1Lilia Megherbi, 1Hakim Si Ahmed, 1Smail Daoudi

1Tizi Ouzou University Hospital, Tizi Ouzou, Algeria


Multiple sclerosis (MS) is an autoimmune demyelinating disease of the central nervous system (CNS). Several associations with MS have been described, including epilepsy but not a particular epileptic syndrome, such as Lennox-Gastaut syndrome. We report an exceptional presentation of MS in a 14-year-old girl child with a childhood history of Lennox-Gastaut syndrome.

Material(s) and Method(s):

A 14-year-old female child presented with a rapid onset left hemiparesis. She was born into a second-degree consanguineous marriage and was diagnosed with West syndrome at the age of 8 months which then progressed to Lennox Gastaut encephalopathy. A brain MRI at the age of four was without abnormalities.

Her epilepsy was relatively stable under treatment with motor and cognitive sequelae.

At the age of 14, she presented a left hemiparesis worsening over few days. Her brain MRI showed figure 1. CSF analysis showed neither hyperproteinorachia nor the oligoclonal band. Antibodies to HIV and viral hepatitis, anti AQP4, anti-MOG, anti NMDA, anti-GABA were negative. The biotinidase activity and autoimmunity tests were correct.

The patient received IV methylprednisolone (1g/day) for three days with a remarkable clinical improvement. Five months later, the left hemiparesis reoccurred. A brain and spinal cord MRI showed a significant increase in the number of lesions with the presence of active lesions (figure 2).

The patient had another relapse after six months, made of left arm weakness with an exacerbation of her seizures. Brain MRI showed the presence of multiple active lesions (figure 3).

Our patient’s clinical and radiological presentation fulfilled the Mc Donald 2017 Criteria of RRMS. Therefore, the diagnosis of MS was retained after ruling out other differential diagnoses, mainly MOGopathy.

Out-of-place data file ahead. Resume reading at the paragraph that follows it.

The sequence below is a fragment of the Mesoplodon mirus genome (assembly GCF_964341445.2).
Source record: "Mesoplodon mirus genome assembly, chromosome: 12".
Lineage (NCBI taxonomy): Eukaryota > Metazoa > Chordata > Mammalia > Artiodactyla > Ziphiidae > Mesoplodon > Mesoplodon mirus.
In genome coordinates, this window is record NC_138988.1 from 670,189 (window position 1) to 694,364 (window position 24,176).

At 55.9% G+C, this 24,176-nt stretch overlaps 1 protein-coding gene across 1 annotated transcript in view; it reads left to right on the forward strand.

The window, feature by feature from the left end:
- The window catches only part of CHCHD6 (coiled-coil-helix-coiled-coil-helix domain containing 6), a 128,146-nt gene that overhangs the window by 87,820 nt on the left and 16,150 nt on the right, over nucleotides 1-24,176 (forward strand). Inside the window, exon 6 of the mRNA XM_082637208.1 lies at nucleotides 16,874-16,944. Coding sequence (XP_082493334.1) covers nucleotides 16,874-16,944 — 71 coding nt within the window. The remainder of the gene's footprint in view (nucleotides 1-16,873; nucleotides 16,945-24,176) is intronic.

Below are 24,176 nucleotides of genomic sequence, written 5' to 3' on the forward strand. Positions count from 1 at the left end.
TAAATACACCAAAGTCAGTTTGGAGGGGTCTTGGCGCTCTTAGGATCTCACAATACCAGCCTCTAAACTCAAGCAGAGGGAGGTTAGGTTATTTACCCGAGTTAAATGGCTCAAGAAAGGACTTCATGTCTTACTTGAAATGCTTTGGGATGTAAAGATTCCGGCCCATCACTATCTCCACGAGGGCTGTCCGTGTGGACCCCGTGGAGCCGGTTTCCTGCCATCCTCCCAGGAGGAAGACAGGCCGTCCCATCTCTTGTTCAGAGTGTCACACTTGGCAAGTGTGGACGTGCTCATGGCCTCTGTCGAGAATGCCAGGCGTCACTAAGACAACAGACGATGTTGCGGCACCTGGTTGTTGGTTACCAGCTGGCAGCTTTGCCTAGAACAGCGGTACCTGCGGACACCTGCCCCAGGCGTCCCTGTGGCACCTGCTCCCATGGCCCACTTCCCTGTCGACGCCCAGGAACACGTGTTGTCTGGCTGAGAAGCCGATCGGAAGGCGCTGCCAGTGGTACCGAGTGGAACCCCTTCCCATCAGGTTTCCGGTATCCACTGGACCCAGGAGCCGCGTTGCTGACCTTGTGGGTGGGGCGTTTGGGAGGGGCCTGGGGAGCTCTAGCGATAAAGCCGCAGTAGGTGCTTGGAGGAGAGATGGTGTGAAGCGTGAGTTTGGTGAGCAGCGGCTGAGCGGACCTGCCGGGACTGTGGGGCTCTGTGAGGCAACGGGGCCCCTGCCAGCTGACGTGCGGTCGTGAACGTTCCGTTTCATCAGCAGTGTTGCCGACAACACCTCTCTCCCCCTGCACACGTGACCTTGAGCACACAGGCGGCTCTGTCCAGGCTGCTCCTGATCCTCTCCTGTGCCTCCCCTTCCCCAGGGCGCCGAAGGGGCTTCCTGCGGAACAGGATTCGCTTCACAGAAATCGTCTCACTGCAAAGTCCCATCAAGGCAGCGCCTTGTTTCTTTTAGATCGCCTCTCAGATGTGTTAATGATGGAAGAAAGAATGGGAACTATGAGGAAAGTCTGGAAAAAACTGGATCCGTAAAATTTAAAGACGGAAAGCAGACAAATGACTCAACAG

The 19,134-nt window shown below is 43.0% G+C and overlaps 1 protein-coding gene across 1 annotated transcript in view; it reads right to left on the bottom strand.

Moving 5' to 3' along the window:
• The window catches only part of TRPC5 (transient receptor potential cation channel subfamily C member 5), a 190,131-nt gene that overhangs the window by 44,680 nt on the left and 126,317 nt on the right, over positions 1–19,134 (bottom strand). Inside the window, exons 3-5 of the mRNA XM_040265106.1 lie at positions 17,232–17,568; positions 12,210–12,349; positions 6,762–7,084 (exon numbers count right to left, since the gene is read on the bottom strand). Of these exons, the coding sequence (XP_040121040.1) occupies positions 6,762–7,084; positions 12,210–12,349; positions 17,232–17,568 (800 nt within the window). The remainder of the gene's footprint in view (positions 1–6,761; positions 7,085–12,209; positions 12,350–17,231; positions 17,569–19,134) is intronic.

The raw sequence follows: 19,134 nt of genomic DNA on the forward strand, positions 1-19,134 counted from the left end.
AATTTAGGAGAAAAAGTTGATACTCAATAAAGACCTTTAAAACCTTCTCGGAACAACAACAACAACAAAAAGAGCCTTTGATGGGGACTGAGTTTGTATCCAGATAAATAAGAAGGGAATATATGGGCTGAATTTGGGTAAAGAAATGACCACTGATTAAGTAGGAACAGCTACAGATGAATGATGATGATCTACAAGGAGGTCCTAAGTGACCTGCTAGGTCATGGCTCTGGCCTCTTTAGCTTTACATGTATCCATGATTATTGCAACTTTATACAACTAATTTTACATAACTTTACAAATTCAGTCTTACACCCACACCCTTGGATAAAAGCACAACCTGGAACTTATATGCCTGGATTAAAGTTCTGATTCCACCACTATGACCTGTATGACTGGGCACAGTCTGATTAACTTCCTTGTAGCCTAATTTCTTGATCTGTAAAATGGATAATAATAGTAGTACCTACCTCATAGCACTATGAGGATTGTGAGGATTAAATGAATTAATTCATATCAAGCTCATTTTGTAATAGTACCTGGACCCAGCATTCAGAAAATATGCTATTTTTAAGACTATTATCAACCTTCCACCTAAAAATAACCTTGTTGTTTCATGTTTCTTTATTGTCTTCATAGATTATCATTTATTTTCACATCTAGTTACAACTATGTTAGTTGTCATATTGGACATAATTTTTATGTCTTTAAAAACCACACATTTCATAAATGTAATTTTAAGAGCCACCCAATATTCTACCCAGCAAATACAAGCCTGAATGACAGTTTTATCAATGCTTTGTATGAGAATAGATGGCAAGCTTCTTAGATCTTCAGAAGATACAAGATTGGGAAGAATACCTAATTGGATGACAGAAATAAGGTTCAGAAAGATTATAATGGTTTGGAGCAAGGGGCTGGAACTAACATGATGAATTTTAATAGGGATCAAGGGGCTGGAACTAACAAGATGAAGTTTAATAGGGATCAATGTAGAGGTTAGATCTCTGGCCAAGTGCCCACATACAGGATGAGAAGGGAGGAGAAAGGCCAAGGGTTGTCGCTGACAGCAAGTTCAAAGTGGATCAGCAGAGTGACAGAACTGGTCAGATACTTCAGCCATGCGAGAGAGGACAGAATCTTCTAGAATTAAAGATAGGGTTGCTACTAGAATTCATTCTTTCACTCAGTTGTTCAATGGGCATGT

MS is a CNS demyelinating disease that is both complex and heterogeneous. Although the disease is characterized by inflammatory lesions in the white matter, various neuropathological and radiological studies demonstrated that it also affects grey matter. Several studies showed that seizures are three to six times more common among MS patients than in the general population. Even though MS can start with epilepsy and that seizure may be the only symptom of an MS relapse, it is still unclear whether the two diseases coexist or whether MS predisposes to seizures or vice versa.

Our patient had a history of classic West syndrome with no acquired aetiology, which progressed to a typical Lennox-Gastaut syndrome, with a normal brain MRI and absence of extra neurological abnormalities. The MRI and clinical presentation at the age of 14 were highly indicative of MS. Despite the fact that these two diseases are utterly different in terms of onset age and clinical and para-clinical manifestations, their co-occurrence in one patient is perplexing, as it is unclear whether this is a coincidence or if there are any common predisposing genetic factors, especially considering the parents’ consanguinity.


MS and Lennox-Gastaut syndrome are two fundamentally different neurological diseases with regard to their physiopathological, clinical, and paraclinical features. Yet genetic factors are frequently reported in these two conditions, opening up new prospects for research in this field.